Shabbat Rosh Hodesh
Life is complicated. Be it at work, at home, with our families or with our friends, it sometimes feels as if there is always another obstacle to overcome, a situation to manage. And to some degree, that’s not at all surprising. As individuals we are complex, our relationships with one another are multidimensional and multifaceted, and our interaction with the universe is oftentimes quite confusing.
Don’t get me wrong; there is tremendous beauty and meaning in life through our connection to family and community, and beyond. But when it comes to making sense of the complicated day-to-day, I often wonder if we can find holiness in what might otherwise be the complexity of our lives.
As a postscript to the biggest event in tradition, revelation at Sinai, not to mention the most transformative narrative in Jewish history, the Exodus from Egypt, God gives us a building project.
God asks the Israelites wandering in the wilderness to “make Me a Sanctuary; that I may dwell among them” (Exodus 25:8). No simple feat, if you ask me. And surprising, considering all that has just happened, going from slavery to freedom, crossing the sea and experiencing a newfound relationship with God at Sinai. Why would God suddenly give the Israelites the task of building a sanctuary?
It’s hard enough to get a group to work collaboratively on a project. Could you imagine getting a million people to agree on designing and building the Tabernacle? Perhaps there is a method to God’s madness: Somehow a complex building project is the perfect response to the complex world we live in.
The great Hassidic master Menachem Mendel of Kotzk once asked, “Why does the verse say that the purpose of making a sanctuary is so that God may dwell among ‘them’ as opposed to dwell in ‘the sanctuary’?” The Kotzker rebbe teaches that “each person must first build the sanctuary in his own heart; then God will dwell among them.”
What does it mean to build a sanctuary in your own heart? I find that this speaks to the complicated nature of life. Even when in the thick of it, if you can take a step back, pause and breathe, often you may be able to begin to see that there is seemingly some order, something worth appreciating even when moments are tough.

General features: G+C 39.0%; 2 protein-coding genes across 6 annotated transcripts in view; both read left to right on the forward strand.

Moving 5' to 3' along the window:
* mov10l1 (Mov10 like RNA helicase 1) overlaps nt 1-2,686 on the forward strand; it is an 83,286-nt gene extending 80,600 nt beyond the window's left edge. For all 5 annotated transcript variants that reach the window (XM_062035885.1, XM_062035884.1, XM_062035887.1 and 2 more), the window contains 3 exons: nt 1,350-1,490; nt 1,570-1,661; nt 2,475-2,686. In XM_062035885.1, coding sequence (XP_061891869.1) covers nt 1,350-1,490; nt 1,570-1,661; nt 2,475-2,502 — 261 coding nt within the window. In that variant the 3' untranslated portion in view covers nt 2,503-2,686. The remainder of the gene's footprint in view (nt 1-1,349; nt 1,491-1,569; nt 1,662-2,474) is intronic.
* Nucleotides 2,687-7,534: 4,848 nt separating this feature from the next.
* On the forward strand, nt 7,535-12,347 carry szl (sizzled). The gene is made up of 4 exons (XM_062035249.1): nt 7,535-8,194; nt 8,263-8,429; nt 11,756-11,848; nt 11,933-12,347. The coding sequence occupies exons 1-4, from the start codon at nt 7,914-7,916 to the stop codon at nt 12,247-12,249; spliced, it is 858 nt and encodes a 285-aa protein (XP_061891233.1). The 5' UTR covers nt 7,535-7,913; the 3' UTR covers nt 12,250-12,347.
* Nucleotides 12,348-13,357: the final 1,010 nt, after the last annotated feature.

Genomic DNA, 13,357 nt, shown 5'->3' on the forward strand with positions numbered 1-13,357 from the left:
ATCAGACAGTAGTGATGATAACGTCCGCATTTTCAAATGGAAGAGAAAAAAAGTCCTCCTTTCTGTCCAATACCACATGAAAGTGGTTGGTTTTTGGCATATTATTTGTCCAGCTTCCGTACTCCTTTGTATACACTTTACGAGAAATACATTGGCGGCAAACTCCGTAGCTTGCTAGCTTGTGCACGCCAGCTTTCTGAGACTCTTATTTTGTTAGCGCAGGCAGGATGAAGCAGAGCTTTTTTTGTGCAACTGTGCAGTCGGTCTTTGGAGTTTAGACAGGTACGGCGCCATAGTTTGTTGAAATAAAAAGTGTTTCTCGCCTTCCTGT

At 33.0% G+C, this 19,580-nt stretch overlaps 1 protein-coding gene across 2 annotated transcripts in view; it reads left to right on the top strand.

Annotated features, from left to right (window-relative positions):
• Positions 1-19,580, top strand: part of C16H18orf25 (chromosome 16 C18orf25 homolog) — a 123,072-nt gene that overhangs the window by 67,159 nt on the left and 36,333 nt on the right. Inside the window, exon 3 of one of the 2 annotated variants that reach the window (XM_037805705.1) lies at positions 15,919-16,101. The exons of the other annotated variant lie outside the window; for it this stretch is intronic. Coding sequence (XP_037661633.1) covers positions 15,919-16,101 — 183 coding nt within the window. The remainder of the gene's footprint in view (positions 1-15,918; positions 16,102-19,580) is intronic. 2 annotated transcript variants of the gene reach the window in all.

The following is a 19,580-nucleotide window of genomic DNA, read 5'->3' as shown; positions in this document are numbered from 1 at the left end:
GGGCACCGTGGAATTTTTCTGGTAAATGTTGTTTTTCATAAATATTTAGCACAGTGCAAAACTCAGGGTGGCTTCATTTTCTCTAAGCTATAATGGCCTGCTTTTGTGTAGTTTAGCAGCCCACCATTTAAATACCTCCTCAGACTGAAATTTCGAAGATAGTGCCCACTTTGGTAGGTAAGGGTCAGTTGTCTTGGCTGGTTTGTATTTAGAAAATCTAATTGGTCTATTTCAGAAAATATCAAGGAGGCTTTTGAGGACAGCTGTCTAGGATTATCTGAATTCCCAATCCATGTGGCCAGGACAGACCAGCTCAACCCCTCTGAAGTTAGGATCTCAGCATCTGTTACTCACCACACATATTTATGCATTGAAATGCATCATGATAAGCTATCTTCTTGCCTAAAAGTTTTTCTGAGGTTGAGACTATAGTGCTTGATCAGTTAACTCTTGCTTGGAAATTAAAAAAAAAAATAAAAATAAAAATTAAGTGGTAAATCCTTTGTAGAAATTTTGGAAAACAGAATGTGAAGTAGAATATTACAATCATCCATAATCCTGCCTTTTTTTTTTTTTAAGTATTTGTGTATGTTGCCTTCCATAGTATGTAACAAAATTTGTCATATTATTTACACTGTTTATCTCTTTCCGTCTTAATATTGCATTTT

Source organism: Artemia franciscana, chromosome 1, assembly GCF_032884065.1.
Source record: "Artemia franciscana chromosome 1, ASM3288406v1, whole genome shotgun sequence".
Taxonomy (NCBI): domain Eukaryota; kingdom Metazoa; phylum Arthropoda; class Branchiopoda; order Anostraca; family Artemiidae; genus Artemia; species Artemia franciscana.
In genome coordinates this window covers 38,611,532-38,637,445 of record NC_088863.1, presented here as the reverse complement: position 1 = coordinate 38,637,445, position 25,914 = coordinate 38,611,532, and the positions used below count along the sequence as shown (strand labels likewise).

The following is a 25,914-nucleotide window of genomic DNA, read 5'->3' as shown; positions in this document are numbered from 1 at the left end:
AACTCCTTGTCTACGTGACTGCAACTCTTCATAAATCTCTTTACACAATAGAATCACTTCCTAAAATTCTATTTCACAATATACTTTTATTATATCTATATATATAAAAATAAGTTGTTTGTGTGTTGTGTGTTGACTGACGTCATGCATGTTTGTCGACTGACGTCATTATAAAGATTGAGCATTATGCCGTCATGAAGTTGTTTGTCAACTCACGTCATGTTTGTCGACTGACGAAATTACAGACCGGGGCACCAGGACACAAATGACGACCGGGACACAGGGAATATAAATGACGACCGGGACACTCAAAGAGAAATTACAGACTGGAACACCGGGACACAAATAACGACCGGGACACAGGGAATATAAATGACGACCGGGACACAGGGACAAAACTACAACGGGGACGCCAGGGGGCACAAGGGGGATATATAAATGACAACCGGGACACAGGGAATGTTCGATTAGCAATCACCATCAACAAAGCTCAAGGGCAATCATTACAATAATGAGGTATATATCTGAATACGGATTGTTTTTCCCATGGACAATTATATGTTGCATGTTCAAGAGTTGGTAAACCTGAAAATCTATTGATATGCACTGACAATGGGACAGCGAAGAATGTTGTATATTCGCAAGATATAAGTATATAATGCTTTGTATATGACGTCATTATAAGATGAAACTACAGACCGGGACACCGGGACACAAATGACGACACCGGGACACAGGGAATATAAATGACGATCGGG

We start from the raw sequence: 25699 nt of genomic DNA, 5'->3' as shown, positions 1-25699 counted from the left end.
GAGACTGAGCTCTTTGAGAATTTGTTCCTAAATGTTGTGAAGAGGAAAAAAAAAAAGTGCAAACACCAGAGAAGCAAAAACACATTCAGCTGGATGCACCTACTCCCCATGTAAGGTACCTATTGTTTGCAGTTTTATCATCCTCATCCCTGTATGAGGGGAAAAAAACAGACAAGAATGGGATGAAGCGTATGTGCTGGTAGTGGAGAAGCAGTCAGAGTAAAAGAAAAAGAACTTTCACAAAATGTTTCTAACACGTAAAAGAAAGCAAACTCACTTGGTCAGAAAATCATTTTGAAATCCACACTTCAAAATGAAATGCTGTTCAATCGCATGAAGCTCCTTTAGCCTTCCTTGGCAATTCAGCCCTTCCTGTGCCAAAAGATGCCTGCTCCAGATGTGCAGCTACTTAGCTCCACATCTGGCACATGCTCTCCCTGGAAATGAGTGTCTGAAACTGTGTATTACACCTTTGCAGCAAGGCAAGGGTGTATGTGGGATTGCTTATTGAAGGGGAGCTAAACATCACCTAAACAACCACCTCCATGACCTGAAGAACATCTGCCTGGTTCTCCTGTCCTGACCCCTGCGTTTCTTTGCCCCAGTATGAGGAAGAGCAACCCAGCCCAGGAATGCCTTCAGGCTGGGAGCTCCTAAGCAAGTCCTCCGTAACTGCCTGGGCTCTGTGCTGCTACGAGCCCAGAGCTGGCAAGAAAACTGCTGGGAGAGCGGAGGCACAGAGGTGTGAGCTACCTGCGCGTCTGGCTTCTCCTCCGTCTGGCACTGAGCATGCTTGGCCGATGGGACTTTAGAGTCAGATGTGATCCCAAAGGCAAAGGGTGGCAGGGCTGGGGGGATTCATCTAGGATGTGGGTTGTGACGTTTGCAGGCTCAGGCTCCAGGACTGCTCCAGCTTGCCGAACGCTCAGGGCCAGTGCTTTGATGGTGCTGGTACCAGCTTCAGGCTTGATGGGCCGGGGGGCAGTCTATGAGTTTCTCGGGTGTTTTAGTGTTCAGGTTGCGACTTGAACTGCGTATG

Recognizing that there are people in your life who can love, support and comfort you can help the complex feel a bit more manageable. When we open up our hearts and expand our souls, we can refocus on the task at hand and push forward.
Alternatively, the Hassidic master the S’fat Emet suggests the purpose of building the tabernacle was threefold: to experience a sense of oneness in the realms of thoughts, words and deeds. It is through this oneness that we are able to be present with ourselves, with our communities and with God even in the most complicated situations.
The S’fat Emet helps me appreciate the fact that in moments of complexity, what we seek is a sense of wholeness, of oneness with ourselves, especially when we are pulled in multiple directions. By focusing our thoughts, words and deeds toward a bigger goal, we are able to feel more in control of our own existence knowing that we are working toward a common purpose.
The building of the Mishkan, therefore, was a way of creating meaning in a seemingly complicated moment following the Exodus as the Israelites became a Jewish people. Nearly 500 verses of the Torah, half of the Book of Exodus, are devoted to the details of building the Mishkan. The detailed description does not only explain physically building the Mishkan, but is also a spiritual metaphor for all of the other complexities we face in life.
Sometimes, it’s the coming together in a moment of complexity that helps us achieve that wholeness, personally and collectively. Being an active partner in building the world means engaging in the complexities of life, even when they are difficult, with the hope of building something greater, something inspiring, and something holy.
Rabbi Corey Helfand is the spiritual leader of Conservative Peninsula Sinai Congregation in Foster City. He can be reached at firstname.lastname@example.org.